Recent storms have been less intense from a wind velocity standpoint, but significant in total rainfall. Be aware that days after the storm passes, as rainfall in the entire catchment area flows down into the main rivers, the current
will be significant and a lot of floating debris will be roaring down the streams and rivers. There is a balance between risking these currents to recover your boat quickly after the storm and getting your vessel out of harms way of the floating debris, potentially puncturing your hull
if you are in a main channel swinging on the hook.
5. Other vessels
Other vessels become a threat either in a marina environment
, in a hurricane hole when in close proximity, and when swinging on the hook downstream from a dragging vessel. You will be too busy securing your vessel to also have the time to ensure your neighbor is sufficiently secure. In a Marina, a strong social network and mutual supporting relationships well before hurricane season goes a long way to ensuring all vessels are as secure as possible. As you will know, many of the vessels berthed in Charleston are not owned by locals, but owners living 4-6 hours away in some cases Few, in my experience take the time to double up their docklines and strip their sails
before the storm. A recipe for disaster. Assess the situation in your local marina and decide accordingly. I have gone to a hurricane hole on one occassion (2016) and remained aboard in the marina for all the rest since 2012. The only time I experienced damage was at the hurricane hole. Why you may ask did I experience damage at the hurricane hole? Well....
6. Hard physical infrastructure
For Hurricane Matthew, 2016, the predicted path of the eye was tracking 50 miles offshore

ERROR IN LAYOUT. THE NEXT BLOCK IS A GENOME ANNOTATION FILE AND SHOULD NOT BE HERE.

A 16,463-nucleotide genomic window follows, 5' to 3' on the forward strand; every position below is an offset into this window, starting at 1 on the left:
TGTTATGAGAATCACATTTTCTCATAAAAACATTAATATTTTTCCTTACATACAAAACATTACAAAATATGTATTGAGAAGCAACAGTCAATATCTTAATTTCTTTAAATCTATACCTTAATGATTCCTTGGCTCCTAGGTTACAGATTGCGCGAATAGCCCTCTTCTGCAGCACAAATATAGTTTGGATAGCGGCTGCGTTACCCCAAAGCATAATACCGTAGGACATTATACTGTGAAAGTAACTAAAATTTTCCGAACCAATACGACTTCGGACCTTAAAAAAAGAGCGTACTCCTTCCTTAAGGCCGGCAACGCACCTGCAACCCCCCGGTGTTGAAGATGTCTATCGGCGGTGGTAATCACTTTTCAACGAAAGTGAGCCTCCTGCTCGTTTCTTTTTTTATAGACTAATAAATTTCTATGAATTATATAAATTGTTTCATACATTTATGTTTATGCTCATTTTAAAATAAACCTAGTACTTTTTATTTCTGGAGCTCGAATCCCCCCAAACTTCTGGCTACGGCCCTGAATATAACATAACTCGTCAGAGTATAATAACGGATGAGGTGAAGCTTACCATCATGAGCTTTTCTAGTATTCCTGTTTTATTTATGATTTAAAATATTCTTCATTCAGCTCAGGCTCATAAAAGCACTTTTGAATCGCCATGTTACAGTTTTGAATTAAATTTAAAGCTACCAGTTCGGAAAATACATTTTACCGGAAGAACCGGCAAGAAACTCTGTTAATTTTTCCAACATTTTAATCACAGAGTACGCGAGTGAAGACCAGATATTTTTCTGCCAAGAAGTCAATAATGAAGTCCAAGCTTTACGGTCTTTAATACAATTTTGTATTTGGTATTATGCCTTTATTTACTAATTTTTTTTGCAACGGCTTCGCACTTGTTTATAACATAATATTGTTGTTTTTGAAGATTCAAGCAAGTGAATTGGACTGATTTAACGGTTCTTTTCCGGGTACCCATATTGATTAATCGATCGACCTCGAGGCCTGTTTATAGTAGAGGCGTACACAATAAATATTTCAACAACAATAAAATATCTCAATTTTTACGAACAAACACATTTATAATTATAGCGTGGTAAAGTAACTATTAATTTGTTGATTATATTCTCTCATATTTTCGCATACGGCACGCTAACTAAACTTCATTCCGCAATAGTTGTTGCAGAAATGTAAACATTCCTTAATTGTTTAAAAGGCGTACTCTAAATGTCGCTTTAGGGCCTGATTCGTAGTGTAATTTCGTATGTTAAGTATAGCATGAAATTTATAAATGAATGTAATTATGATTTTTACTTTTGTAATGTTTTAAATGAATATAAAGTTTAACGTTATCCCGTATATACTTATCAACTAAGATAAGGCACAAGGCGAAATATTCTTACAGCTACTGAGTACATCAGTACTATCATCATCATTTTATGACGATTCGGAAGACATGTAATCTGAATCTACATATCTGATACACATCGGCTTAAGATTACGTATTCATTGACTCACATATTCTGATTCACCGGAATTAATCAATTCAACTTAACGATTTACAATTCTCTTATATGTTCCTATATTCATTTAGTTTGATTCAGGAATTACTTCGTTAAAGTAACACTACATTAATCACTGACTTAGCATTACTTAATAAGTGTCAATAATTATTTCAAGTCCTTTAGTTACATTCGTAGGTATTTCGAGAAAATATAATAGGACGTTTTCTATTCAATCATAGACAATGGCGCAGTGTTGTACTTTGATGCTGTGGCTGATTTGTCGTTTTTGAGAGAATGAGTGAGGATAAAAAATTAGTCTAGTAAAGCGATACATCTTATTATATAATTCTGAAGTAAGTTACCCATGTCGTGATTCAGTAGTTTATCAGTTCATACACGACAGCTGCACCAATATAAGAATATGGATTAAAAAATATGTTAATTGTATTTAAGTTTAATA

the Isle of Palms 72 hours out. Any deviation west would mean a direct hit on IOP. On the Wednesday morning before the Saturday predicted landfall, I decided to head
out from my IOP slip towards my pre-selected hurricane hole. I was the last vessel to traverse the Ben Sawyer drawbridge at 11:30 before it shut down at noon on Wednesday due to high winds. NOTE: Draw Bridges in the area will not open when winds exceed 35mph. This condition can exist several days before the storms arrival.
I felt so clever having found this hurricane hole on Google Earth
, the only spot in the region with a deep (enough) water depth
, a hairpin turn with TREES!! on both sides of the stream, and within a days motoring from the IOP. My plan was to tie up to the trees ashore bow and stern rather than rely on a potentially poor holding bottom. After securing the vessel, I would launch my inflatable dinghy
, cross the major river and beach at a nearby landing site, where a friend would pick me and dinghy
up and wait out the storm in the comfort of his home with a well stocked bar. Masterful!
But as I entered the stream off the major river, in the distance I saw the tall pilothouses of TWO! harbor tugs. As I rounded the bend en route
to my hurricane hole, those tugs were lashed to TWO!! river barges, lashed side by side and straddling the entire width of the stream! This prevented me from reaching my hurrican hole, which lay another 400 yards upstream from the barges. My disappointment was consuming.
I proceeded to work plan B, which was to anchor slighty downstream from the two barges and so I began laying out my all chain rode
. As I did, a small runabout from the towing company approached a told me I should not anchor there because a THIRD!! tug/barge lashup was heading my way with intent to hunker down in the stream right where I was anchoring. He would foul my anchor chain in the process. On the horizon, I could see the top of his pilothouse approaching the stream entrance. I was in no position to argue. Mass wins this argument. I had to move and fast. I recovered my anchor, and at the suggestion of the tow company dude, headed for a nearby bulkhead fixed pier. The SC Department of Natural Resources trawler